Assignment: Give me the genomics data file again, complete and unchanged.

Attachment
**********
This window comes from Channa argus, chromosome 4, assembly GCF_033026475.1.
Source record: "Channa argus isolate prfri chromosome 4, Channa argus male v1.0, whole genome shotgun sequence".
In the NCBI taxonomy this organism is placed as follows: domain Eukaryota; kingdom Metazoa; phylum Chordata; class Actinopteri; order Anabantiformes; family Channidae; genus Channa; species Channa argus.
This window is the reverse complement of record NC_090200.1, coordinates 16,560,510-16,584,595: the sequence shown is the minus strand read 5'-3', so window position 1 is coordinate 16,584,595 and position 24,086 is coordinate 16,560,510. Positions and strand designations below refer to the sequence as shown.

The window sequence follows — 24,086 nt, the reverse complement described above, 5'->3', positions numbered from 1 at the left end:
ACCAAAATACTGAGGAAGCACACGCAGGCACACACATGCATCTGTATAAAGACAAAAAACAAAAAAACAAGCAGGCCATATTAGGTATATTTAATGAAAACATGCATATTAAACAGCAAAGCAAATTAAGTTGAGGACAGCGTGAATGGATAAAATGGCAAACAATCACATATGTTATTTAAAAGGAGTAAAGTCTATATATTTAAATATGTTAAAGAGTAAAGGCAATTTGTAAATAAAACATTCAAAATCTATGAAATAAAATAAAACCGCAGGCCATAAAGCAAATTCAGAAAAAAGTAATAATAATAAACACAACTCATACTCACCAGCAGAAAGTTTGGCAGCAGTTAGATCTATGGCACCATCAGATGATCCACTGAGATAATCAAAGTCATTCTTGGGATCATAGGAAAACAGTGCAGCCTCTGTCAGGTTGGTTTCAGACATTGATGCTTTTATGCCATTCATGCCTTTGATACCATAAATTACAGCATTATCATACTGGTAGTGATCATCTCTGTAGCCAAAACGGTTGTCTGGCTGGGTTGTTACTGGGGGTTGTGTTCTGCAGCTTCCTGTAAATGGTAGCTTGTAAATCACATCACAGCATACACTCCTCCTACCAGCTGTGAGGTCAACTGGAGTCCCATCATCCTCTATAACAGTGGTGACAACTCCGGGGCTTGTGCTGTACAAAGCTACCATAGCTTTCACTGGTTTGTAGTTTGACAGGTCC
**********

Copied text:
This window comes from Channa argus, chromosome 4, assembly GCF_033026475.1.
Source record: "Channa argus isolate prfri chromosome 4, Channa argus male v1.0, whole genome shotgun sequence".
In the NCBI taxonomy this organism is placed as follows: domain Eukaryota; kingdom Metazoa; phylum Chordata; class Actinopteri; order Anabantiformes; family Channidae; genus Channa; species Channa argus.
This window is the reverse complement of record NC_090200.1, coordinates 16,560,510-16,584,595: the sequence shown is the minus strand read 5'-3', so window position 1 is coordinate 16,584,595 and position 24,086 is coordinate 16,560,510. Positions and strand designations below refer to the sequence as shown.

The window sequence follows — 24,086 nt, the reverse complement described above, 5'->3', positions numbered from 1 at the left end:
ACCAAAATACTGAGGAAGCACACGCAGGCACACACATGCATCTGTATAAAGACAAAAAACAAAAAAACAAGCAGGCCATATTAGGTATATTTAATGAAAACATGCATATTAAACAGCAAAGCAAATTAAGTTGAGGACAGCGTGAATGGATAAAATGGCAAACAATCACATATGTTATTTAAAAGGAGTAAAGTCTATATATTTAAATATGTTAAAGAGTAAAGGCAATTTGTAAATAAAACATTCAAAATCTATGAAATAAAATAAAACCGCAGGCCATAAAGCAAATTCAGAAAAAAGTAATAATAATAAACACAACTCATACTCACCAGCAGAAAGTTTGGCAGCAGTTAGATCTATGGCACCATCAGATGATCCACTGAGATAATCAAAGTCATTCTTGGGATCATAGGAAAACAGTGCAGCCTCTGTCAGGTTGGTTTCAGACATTGATGCTTTTATGCCATTCATGCCTTTGATACCATAAATTACAGCATTATCATACTGGTAGTGATCATCTCTGTAGCCAAAACGGTTGTCTGGCTGGGTTGTTACTGGGGGTTGTGTTCTGCAGCTTCCTGTAAATGGTAGCTTGTAAATCACATCACAGCATACACTCCTCCTACCAGCTGTGAGGTCAACTGGAGTCCCATCATCCTCTATAACAGTGGTGACAACTCCGGGGCTTGTGCTGTACAAAGCTACCATAGCTTTCACTGGTTTGTAGTTTGACAGGTCC